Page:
Celestica to stop making products for RIM

Mon Jun 18, 2012 1:46pm EDT
 
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TORONTO (Reuters) - Contract electronics maker Celestica Inc will stop making products for its biggest customer, Research In Motion Ltd, by the end of the year as the BlackBerry maker seeks to cut costs by shrinking its global supply base.

Toronto-based Celestica has mainly built BlackBerry Bold and Curve models in Mexico for the North American market. RIM's sales in the United States have been hit particularly hard as it struggles to compete with Apple Inc's iPhone and devices using Google Inc's Android software.

RIM's decision to trim the number of companies that build its smartphones illustrates the falling fortunes of the once-dominant smartphone maker as it looks to cut $1 billion from its operating costs this year. Major layoffs are planned.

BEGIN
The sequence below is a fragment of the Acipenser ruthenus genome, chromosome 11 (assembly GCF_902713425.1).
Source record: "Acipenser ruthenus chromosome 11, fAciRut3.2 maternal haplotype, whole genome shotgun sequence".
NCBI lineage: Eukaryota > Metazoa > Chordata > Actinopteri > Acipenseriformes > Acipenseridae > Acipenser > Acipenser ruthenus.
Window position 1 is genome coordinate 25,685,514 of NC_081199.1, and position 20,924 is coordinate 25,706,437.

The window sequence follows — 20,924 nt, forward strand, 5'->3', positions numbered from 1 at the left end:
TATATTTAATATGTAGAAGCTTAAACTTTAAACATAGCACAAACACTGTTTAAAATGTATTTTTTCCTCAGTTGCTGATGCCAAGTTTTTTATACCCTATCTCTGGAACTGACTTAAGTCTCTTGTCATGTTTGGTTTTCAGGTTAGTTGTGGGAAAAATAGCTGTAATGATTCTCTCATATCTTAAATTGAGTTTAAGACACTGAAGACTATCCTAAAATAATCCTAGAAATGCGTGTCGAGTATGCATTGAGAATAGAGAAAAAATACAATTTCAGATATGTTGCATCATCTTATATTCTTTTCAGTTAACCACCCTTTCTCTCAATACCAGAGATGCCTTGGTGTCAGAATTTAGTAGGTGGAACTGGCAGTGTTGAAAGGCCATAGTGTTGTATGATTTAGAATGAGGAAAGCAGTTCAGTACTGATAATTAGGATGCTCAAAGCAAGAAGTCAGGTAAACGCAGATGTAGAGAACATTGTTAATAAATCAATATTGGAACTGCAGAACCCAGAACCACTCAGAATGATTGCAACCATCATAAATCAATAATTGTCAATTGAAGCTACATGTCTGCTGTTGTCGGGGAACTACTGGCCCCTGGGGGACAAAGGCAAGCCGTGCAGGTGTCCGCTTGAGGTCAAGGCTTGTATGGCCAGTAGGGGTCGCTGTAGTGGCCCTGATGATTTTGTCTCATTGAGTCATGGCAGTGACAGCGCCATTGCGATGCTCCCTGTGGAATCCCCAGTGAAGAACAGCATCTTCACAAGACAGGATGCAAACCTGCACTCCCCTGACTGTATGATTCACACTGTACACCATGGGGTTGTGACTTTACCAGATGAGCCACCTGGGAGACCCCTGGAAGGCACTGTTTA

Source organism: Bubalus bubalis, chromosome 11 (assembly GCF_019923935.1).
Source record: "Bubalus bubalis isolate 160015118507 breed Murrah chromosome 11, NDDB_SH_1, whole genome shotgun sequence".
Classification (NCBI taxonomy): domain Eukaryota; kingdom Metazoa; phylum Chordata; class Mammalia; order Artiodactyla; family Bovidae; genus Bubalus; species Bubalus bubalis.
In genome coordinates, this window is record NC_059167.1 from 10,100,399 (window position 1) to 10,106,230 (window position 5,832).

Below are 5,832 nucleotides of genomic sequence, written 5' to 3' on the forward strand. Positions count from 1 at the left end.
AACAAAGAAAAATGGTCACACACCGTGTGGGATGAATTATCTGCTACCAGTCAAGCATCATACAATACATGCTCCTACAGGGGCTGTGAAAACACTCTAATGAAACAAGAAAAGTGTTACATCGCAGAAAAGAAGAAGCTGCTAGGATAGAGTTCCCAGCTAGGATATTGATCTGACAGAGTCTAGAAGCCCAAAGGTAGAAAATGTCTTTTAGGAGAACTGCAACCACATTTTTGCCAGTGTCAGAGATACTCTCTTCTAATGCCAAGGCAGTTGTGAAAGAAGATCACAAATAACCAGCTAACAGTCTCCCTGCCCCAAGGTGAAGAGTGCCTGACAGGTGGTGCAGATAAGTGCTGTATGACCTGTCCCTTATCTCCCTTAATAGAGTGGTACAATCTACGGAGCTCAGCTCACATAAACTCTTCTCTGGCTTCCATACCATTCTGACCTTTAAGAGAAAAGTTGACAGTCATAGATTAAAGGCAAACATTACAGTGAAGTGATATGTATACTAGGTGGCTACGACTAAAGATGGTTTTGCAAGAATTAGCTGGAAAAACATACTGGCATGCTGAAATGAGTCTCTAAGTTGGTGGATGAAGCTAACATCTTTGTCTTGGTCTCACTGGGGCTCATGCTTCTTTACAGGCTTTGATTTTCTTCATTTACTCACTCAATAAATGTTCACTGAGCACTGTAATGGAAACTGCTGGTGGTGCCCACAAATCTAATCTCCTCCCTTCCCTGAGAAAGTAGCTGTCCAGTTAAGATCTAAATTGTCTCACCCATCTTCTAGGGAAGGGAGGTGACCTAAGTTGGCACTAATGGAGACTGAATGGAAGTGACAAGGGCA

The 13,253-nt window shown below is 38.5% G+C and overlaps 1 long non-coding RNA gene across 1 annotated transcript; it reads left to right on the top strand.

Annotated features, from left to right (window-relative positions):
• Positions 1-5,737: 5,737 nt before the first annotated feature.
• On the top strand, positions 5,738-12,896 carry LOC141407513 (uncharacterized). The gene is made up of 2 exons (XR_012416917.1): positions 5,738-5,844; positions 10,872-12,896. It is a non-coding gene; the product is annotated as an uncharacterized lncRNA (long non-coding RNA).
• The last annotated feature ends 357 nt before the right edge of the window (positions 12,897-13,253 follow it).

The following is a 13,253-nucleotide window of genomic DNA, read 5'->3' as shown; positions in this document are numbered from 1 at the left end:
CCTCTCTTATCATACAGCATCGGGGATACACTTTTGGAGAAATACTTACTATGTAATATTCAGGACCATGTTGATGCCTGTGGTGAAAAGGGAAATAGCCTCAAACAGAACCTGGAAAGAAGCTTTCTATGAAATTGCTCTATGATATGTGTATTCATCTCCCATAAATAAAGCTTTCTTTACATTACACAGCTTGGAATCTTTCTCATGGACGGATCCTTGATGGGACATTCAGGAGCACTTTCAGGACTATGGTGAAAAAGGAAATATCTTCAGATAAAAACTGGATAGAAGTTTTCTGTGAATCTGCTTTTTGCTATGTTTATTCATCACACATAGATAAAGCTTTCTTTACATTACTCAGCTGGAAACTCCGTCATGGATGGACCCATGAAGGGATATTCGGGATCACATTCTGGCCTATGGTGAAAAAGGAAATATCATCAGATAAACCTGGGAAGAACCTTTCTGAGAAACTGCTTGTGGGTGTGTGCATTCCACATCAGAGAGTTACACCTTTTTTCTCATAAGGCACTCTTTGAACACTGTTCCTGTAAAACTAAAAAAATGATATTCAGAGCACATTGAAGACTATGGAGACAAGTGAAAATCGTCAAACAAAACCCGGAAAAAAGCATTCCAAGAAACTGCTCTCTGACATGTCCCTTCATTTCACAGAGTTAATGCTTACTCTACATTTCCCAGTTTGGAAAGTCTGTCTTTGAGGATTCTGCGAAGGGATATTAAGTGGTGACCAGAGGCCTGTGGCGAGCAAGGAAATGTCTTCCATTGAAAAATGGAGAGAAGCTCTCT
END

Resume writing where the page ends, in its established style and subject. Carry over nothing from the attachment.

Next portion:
Celestica will likely take a near-term hit due to RIM's move but it is expected to bounce back as it diversifies into higher-value and higher-margin markets.

"On some level this is a positive for Celestica," said CIBC World Markets analyst Todd Coupland. "RIM has been losing market share and they've been facing the brunt of that, both in terms of their business and their valuation," he said.

RIM's three main remaining suppliers are Flextronics International Ltd, Jabil Circuit Inc, and Quanta Computer Inc, which makes RIM's poor-selling PlayBook tablet.

Coupland said that, excluding cash, Celestica trades at half the multiple of Jabil. He expects either Flextronics or Jabil, which both have operations in Mexico, to win the contract to build RIM products for North America.

RIM accounted for 19 percent of Celestica's first-quarter revenue, but that was down from a year earlier due to weak demand and program transitions at the smartphone company.

Waterloo, Ontario-based RIM declined to comment on Monday on specific supplier relationships but pointed to its fourth-quarter earnings call in late March, when it said it would make changes to its supply chain in a bid to lower costs.   Continued...

 
A sign of Research in Motion (RIM) is seen at its headquarters in Waterloo, Ontario, January 22, 2012. REUTERS/Geoff Robins